handleUser[EVENT]for local user input and
handleServer[EVENT]for receiving the related SocketIO events.
The server never emits the
updateStateevents separately; they are only broadcasted together, and only in two places: when new users log in, and when users disconnect from the server. So I better consolidate these two events, along with the corresponding client-side functions that they trigger!
7:59pm: After digging into more branches of my code and adding to my flowchart both on paper and in Draw.io, I noticed another interesting new issue: starting the game sets off a chain of events that seems to lead to two duplicates of
newGistLink being sent back to the server! Oh wait, never mind! One of those events will only fire once the turn timer goes off, which by definition only happens after a certain delay. So that’s probably OK. Interesting how flowcharts can potentially be misleading. It’s a bit difficult to show event-driven code that’s also dependent on previous events firing!
8:35pm: Almost done with the entire flowchart! I think I’ve covered every event and important branch of my code except for diagramming what happens when users disconnect from the server. (I purposefully didn’t include the little conditions that allow only the current player to type and broadcast from Ace Editor, because that section is simple and self-contained.) Time for a quick break.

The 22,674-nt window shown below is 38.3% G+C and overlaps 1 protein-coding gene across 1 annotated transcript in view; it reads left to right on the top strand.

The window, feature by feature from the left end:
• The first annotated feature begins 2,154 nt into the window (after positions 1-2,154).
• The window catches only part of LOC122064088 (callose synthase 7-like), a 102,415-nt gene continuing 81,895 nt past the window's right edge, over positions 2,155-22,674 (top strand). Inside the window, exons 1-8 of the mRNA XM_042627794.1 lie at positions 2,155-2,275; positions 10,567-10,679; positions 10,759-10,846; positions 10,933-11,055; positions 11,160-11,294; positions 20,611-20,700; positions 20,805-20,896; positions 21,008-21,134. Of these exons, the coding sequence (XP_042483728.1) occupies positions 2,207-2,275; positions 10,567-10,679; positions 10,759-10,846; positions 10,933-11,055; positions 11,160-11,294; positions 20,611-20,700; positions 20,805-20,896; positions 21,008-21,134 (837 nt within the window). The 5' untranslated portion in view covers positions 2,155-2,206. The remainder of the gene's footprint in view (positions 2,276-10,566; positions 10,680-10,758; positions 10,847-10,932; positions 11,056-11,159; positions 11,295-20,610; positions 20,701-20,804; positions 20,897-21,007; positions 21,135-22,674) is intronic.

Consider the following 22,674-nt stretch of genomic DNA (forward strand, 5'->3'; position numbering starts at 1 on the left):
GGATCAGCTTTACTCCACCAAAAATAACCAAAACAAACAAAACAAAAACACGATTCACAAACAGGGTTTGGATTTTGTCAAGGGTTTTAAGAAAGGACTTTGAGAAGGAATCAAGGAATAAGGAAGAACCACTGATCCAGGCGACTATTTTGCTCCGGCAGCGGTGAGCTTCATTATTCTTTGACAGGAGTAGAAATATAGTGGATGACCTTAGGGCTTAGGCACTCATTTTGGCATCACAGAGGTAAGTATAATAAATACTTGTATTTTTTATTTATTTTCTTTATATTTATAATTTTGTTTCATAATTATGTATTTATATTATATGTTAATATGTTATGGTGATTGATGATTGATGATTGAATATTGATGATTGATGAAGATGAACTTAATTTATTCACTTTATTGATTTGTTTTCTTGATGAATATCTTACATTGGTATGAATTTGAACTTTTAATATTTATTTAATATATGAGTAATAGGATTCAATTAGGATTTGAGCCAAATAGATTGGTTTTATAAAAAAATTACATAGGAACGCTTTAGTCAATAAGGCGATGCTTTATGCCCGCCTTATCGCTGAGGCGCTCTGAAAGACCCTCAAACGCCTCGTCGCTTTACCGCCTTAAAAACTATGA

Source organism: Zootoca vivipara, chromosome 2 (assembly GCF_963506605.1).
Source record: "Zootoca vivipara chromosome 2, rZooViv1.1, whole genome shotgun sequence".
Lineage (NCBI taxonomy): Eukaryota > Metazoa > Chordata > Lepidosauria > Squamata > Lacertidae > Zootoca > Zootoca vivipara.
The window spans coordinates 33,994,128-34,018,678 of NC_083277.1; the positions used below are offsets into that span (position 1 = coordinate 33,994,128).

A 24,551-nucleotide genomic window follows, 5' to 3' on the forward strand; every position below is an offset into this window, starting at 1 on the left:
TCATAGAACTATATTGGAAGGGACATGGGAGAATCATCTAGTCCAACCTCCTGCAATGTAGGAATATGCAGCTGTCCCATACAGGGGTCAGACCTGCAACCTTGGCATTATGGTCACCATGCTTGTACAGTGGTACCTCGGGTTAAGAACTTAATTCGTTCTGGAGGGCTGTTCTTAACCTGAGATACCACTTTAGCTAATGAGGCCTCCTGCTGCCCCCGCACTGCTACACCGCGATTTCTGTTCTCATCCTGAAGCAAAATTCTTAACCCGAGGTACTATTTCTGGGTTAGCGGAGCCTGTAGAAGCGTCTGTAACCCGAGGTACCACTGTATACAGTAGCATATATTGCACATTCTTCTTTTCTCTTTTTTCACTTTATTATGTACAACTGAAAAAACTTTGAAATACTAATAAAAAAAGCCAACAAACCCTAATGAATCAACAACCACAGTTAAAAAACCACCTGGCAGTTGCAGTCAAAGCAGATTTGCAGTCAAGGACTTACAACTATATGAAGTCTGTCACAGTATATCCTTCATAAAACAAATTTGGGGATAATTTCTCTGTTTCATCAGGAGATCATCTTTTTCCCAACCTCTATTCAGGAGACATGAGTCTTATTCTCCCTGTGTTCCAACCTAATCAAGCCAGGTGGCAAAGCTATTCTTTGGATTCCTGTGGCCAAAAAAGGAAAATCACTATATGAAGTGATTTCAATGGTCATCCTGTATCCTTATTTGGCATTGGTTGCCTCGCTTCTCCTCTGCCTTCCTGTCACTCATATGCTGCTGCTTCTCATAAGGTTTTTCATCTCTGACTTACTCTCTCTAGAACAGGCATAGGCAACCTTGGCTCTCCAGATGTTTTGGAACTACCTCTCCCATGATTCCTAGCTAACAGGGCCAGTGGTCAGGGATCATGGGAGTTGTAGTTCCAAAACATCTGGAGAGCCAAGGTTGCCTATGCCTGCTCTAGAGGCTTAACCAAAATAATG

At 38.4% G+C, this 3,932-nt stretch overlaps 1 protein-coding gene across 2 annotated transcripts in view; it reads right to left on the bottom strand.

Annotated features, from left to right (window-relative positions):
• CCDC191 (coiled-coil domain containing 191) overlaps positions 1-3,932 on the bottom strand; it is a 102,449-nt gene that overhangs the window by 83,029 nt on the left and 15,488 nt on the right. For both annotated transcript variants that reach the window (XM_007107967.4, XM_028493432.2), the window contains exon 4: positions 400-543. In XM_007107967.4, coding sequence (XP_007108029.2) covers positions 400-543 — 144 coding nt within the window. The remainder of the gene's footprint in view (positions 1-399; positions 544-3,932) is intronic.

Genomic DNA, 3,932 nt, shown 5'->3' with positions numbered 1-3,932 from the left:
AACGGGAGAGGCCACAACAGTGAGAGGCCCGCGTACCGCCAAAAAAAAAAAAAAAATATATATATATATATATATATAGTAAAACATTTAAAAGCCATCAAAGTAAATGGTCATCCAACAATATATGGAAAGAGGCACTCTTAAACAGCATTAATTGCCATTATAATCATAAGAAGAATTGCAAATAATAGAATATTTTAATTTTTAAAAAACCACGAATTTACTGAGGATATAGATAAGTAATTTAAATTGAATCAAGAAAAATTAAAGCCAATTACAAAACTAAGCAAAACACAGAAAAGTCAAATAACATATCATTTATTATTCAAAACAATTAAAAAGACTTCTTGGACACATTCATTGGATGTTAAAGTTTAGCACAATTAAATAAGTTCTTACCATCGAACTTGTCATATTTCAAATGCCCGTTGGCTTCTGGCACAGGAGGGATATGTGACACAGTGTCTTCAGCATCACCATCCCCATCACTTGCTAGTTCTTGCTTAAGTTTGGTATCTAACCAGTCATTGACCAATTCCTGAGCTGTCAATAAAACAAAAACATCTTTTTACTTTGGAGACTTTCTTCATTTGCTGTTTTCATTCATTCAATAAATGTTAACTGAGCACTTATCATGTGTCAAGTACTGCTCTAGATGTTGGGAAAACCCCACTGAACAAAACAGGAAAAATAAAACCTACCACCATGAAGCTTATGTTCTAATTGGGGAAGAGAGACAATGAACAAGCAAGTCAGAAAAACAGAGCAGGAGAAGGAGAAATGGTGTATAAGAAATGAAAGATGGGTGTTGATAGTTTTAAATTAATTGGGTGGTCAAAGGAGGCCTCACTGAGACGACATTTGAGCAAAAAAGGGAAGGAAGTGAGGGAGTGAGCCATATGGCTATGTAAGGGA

9:36pm: I think I finally finished the flowchart! Now I’m just playing with the formatting to make it look nice, trying to strike a balance between using up all available space and avoiding overlapping lines. There must be an algorithm for this! (Another project idea for later.)
Complete flowchart for mob coding app
10:26pm: Got into the zone again, turning this into an art project now. It was relaxing. I think I may have hurt my right hand a bit, though! Too much mousing. Anyway, I saved a new copy of this version, exported it, ran it through the online SVGO optimizer tool (because SVGO messes up the custom fonts for some reason), and here’s my finished art project:
When I pick this up again tomorrow, I’ll check again to see if I covered all the important events and conditions, and then I’ll move on to outlining the game state and maybe making a state diagram to see how I can tame and consolidate this spaghetti code!
Project idea: A web app that uses the GitHub API to teach people how to use Git and GitHub by simulating a collaborative project with a team of bots (using GitHub apps/integrations?) that make commits, issues, pull requests, etc!
Project idea: (Just in case I forgot to write this down before) Using GitHub as a Learning Management System (LMS), creating issues dynamically, based on the users’ progress.
Project idea: Play with creating algorithms for maximizing use of space for graphic design elements, lining things up, and making things look evenly spaced out and visually balanced.